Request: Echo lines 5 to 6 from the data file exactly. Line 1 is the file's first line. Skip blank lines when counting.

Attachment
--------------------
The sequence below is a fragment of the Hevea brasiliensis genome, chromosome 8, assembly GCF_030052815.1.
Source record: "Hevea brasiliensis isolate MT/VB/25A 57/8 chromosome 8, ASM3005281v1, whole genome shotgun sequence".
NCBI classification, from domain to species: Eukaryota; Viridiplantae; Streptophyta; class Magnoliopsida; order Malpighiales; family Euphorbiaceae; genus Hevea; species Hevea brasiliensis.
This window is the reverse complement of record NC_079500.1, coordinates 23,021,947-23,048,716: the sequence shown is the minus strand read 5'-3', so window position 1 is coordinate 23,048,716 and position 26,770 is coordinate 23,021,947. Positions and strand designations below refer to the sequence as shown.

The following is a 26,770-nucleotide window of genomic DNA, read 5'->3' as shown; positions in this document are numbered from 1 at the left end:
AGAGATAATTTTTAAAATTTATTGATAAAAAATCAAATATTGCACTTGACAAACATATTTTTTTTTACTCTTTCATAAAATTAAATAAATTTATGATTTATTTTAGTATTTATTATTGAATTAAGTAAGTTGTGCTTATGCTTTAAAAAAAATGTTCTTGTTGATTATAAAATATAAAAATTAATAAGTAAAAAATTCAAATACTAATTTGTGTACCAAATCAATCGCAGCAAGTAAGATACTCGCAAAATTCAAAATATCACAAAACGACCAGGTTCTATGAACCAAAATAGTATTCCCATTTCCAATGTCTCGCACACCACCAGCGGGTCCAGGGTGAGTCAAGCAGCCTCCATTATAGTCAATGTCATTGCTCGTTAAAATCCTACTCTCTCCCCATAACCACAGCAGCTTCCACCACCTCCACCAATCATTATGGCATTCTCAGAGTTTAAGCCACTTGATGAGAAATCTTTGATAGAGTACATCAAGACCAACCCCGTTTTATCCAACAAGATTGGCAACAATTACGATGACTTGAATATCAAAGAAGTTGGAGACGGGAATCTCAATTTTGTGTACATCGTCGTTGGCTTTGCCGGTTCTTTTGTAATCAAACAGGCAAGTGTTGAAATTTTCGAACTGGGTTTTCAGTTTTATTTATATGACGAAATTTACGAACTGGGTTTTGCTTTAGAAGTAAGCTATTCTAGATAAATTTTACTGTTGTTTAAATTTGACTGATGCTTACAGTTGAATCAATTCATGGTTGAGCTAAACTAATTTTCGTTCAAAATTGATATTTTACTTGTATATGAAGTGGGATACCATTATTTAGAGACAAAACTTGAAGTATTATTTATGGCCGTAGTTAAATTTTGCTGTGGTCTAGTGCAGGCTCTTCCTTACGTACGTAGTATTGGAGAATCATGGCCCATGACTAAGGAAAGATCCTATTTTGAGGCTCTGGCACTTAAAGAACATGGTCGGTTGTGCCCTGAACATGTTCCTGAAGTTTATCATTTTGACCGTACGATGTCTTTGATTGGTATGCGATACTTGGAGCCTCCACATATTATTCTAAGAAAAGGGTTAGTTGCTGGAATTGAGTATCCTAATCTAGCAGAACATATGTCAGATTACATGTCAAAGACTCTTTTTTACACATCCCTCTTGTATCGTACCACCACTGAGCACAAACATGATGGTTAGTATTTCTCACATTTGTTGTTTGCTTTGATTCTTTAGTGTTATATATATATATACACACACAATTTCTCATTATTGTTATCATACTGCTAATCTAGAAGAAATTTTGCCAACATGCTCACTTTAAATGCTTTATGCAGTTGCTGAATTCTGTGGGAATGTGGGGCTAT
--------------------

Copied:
The following is a 26,770-nucleotide window of genomic DNA, read 5'->3' as shown; positions in this document are numbered from 1 at the left end:
AGAGATAATTTTTAAAATTTATTGATAAAAAATCAAATATTGCACTTGACAAACATATTTTTTTTTACTCTTTCATAAAATTAAATAAATTTATGATTTATTTTAGTATTTATTATTGAATTAAGTAAGTTGTGCTTATGCTTTAAAAAAAATGTTCTTGTTGATTATAAAATATAAAAATTAATAAGTAAAAAATTCAAATACTAATTTGTGTACCAAATCAATCGCAGCAAGTAAGATACTCGCAAAATTCAAAATATCACAAAACGACCAGGTTCTATGAACCAAAATAGTATTCCCATTTCCAATGTCTCGCACACCACCAGCGGGTCCAGGGTGAGTCAAGCAGCCTCCATTATAGTCAATGTCATTGCTCGTTAAAATCCTACTCTCTCCCCATAACCACAGCAGCTTCCACCACCTCCACCAATCATTATGGCATTCTCAGAGTTTAAGCCACTTGATGAGAAATCTTTGATAGAGTACATCAAGACCAACCCCGTTTTATCCAACAAGATTGGCAACAATTACGATGACTTGAATATCAAAGAAGTTGGAGACGGGAATCTCAATTTTGTGTACATCGTCGTTGGCTTTGCCGGTTCTTTTGTAATCAAACAGGCAAGTGTTGAAATTTTCGAACTGGGTTTTCAGTTTTATTTATATGACGAAATTTACGAACTGGGTTTTGCTTTAGAAGTAAGCTATTCTAGATAAATTTTACTGTTGTTTAAATTTGACTGATGCTTACAGTTGAATCAATTCATGGTTGAGCTAAACTAATTTTCGTTCAAAATTGATATTTTACTTGTATATGAAGTGGGATACCATTATTTAGAGACAAAACTTGAAGTATTATTTATGGCCGTAGTTAAATTTTGCTGTGGTCTAGTGCAGGCTCTTCCTTACGTACGTAGTATTGGAGAATCATGGCCCATGACTAAGGAAAGATCCTATTTTGAGGCTCTGGCACTTAAAGAACATGGTCGGTTGTGCCCTGAACATGTTCCTGAAGTTTATCATTTTGACCGTACGATGTCTTTGATTGGTATGCGATACTTGGAGCCTCCACATATTATTCTAAGAAAAGGGTTAGTTGCTGGAATTGAGTATCCTAATCTAGCAGAACATATGTCAGATTACATGTCAAAGACTCTTTTTTACACATCCCTCTTGTATCGTACCACCACTGAGCACAAACATGATGGTTAGTATTTCTCACATTTGTTGTTTGCTTTGATTCTTTAGTGTTATATATATATATACACACACAATTTCTCATTATTGTTATCATACTGCTAATCTAGAAGAAATTTTGCCAACATGCTCACTTTAAATGCTTTATGCAGTTGCTGAATTCTGTGGGAATGTGGGGCTAT